This situation of rising imports will not be to the benefit of United Kingdom jobs; in fact, it will lead to lost jobs in the United Kingdom. It is difficult to see why any United Kingdom Government would seek to put United Kingdom jobs at risk in this way at this moment. My noble friend Lord McIntosh of Haringey will deal more fully with some of these problems.

Concern about the effects of this Bill is not limited to the trade unions involved in the industry. The Consumers' Association is worried about the abolition of POUNC, and my noble friend Lord Oram will be dealing with that aspect of it. The Telecommunications Users' Association is worried about the safeguards for BT customers and feels that the Bill needs to be clarified in a number of different ways. The National Farmers' Union has voiced concern about the Bill, in particular the connection charges in remote rural areas.

I know they want assurances from the Government that BT will continue to make the same connection charges for all new consumers, wherever they may live, apart from the labour charges for connections which take more than 100 man hours to perform. If installation costs in the future reflected the actual cost of supply, new applicants for telecommunication services in remote rural areas might find that they could only obtain those services at an inordinately high price, a price too high to pay. Yet it is precisely those areas which are in need of this form of communication.

The Royal National Institute for the Blind is concerned about the implications of the Bill. There are currently between 1,000 and 1,200 visually handicapped people who are in employment within the industry. Traditionally, visually handicapped people have in the main operated the smaller range of switchboards. The goodwill which has existed between the RNIB and BT has led to their undertaking development work to ensure that most of the smaller boards that are marketed can be adapted for use by blind operators. The RNIB are most concerned that privatisation of BT will mean that the interests of blind telephonists will not be safeguarded. They are therefore seeking a requirement that all switchboards marketed in the United Kingdom should be capable of adaptation for use by blind operators. Their fear is that without adequate safeguards the privatisation of BT will lead to a massive increase of switchboards being marketed in the United Kingdom which cannot be adapted for use by blind users and that therefore this major area of employment for them will be greatly harmed. The Mobile Radio Users, Association are sceptical about the value of privatisation. They see it as leading to a duplication of national resources.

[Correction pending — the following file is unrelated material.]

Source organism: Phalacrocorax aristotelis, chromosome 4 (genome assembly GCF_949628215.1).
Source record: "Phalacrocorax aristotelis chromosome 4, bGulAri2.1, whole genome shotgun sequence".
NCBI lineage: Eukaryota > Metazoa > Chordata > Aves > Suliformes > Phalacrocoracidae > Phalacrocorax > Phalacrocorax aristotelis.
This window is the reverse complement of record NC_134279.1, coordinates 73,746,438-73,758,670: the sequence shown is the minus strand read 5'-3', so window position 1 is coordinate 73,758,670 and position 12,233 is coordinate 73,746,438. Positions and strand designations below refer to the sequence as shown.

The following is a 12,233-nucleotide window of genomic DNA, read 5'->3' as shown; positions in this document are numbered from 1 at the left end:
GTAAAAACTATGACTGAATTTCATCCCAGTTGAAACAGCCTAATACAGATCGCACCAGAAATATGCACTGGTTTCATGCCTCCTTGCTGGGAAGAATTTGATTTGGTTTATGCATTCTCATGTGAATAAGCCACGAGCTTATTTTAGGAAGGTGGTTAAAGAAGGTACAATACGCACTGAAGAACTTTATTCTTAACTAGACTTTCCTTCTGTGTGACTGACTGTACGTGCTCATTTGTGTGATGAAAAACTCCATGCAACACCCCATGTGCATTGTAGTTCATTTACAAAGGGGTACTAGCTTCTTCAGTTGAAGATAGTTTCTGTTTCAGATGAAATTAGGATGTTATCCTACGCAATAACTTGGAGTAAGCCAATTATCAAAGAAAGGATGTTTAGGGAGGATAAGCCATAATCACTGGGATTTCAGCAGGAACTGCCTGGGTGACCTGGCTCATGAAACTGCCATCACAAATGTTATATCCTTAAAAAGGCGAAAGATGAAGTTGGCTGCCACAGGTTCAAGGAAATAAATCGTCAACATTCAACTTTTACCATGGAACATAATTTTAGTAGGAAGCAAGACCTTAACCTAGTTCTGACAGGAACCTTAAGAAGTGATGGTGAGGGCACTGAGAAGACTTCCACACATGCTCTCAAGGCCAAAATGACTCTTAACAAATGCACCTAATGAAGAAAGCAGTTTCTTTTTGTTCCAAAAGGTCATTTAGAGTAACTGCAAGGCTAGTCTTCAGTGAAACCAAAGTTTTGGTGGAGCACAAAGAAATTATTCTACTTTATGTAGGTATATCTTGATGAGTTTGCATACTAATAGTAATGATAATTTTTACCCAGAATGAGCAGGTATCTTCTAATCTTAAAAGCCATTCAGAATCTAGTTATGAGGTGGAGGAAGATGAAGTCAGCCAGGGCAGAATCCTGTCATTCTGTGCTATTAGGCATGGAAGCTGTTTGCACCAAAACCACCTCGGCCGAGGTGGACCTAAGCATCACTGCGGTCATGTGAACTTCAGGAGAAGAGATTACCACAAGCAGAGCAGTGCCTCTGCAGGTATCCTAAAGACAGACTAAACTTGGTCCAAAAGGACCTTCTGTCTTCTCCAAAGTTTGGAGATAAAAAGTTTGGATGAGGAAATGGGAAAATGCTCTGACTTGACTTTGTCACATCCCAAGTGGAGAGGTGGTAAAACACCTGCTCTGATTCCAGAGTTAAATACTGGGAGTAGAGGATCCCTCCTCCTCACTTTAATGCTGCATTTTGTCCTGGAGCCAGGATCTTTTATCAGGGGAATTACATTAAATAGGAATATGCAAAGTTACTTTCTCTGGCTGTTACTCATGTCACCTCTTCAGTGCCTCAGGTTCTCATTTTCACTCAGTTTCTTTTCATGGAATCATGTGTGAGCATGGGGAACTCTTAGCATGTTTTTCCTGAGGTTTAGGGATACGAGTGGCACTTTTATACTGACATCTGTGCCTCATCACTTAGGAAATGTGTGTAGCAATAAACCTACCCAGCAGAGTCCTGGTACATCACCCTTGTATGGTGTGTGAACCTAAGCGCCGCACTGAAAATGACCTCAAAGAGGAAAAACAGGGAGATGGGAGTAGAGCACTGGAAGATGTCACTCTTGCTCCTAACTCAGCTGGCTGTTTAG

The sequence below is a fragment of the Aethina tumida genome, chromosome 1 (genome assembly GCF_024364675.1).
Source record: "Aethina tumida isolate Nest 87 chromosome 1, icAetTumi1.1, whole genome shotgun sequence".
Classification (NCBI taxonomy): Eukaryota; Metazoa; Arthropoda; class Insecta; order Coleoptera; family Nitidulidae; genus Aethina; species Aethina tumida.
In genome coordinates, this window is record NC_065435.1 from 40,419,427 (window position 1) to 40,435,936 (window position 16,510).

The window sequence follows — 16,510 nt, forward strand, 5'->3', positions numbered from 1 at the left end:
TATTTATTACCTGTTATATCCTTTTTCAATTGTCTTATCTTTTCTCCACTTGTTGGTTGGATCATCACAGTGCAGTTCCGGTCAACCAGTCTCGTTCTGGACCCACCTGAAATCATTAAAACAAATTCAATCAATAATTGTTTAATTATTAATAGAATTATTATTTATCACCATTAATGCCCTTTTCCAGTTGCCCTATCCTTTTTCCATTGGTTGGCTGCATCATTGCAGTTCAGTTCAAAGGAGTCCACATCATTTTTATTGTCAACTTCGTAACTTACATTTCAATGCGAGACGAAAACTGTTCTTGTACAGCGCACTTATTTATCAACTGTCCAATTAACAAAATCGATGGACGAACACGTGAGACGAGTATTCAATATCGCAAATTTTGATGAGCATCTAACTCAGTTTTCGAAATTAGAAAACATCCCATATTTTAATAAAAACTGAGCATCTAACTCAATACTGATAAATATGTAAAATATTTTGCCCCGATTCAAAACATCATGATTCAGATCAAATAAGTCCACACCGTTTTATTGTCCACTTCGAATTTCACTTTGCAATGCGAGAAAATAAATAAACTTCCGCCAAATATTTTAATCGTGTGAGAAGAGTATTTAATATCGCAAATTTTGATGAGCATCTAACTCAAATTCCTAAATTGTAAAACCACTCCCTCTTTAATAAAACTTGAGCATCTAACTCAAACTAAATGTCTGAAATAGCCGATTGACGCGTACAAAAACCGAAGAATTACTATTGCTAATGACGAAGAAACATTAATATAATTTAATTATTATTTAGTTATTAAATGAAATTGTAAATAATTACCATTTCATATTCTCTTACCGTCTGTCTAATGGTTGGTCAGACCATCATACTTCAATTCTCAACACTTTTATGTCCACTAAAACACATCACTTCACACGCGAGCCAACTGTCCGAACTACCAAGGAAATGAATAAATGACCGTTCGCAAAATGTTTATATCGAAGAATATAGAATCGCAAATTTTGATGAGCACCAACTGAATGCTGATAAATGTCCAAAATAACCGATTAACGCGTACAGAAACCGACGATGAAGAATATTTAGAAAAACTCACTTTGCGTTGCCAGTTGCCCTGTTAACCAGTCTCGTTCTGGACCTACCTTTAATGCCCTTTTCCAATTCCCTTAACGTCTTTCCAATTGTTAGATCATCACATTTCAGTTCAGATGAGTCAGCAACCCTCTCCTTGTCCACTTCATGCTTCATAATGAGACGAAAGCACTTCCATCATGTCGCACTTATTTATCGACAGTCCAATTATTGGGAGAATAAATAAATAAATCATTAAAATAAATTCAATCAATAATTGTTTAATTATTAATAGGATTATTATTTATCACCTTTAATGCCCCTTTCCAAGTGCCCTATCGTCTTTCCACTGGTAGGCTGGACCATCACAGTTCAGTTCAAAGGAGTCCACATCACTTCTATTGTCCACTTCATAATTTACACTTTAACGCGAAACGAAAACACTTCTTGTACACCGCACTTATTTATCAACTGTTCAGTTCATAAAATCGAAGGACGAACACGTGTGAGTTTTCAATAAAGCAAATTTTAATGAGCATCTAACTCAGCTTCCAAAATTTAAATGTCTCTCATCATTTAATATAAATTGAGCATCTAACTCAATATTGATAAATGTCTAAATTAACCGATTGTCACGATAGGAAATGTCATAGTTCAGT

Finally, I should like to raise some other matters of particular concern to those who work in the industry. The Bill continues the strange legal anomaly which puts Telecom and Post Office workers in the same category as the police and the armed services, making it an offence for them to take industrial action. No other group of public service workers are in this position, yet the Government are deliberately seeking to continue the anomaly. These sections are the only sections of the 19th century Telegraph Acts which are not repealed by the Bill. This anomaly should be removed from the Bill. An appropriate amendment will be tabled. Those who work in the industry are also concerned that there should be an obligation on the successor company to consult with the unions, as happens now and as was required by the 1981 Act.

Then those who work in the industry are very concerned about their pension situation. Workers' pension rights, for which they have worked for many years and to which they have contributed, are threatened. Despite the conclusion of the Government-backed Scott inquiry that inflation proofed pensions are highly desirable, the private sector is strongly opposed to them. Consequently, after privatisation index linked pensions will be under severe threat, even if related only to past service. Arrangements for future pensions would almost certainly be less favourable than those currently applied to BT employees. Furthermore, based on bitter past experience, the Government are most unlikely to fund BT's existing large pension scheme deficit and their obligations to the Post Office, which will threaten pensions still further.

I know that your Lordships will, in accordance with normal practice and tradition, give this Bill a Second Reading today, but that will not stop it being a bad and unnecessary Bill: a Bill not welcomed by the general public, a Bill brought about solely by the ideological views of the present Government.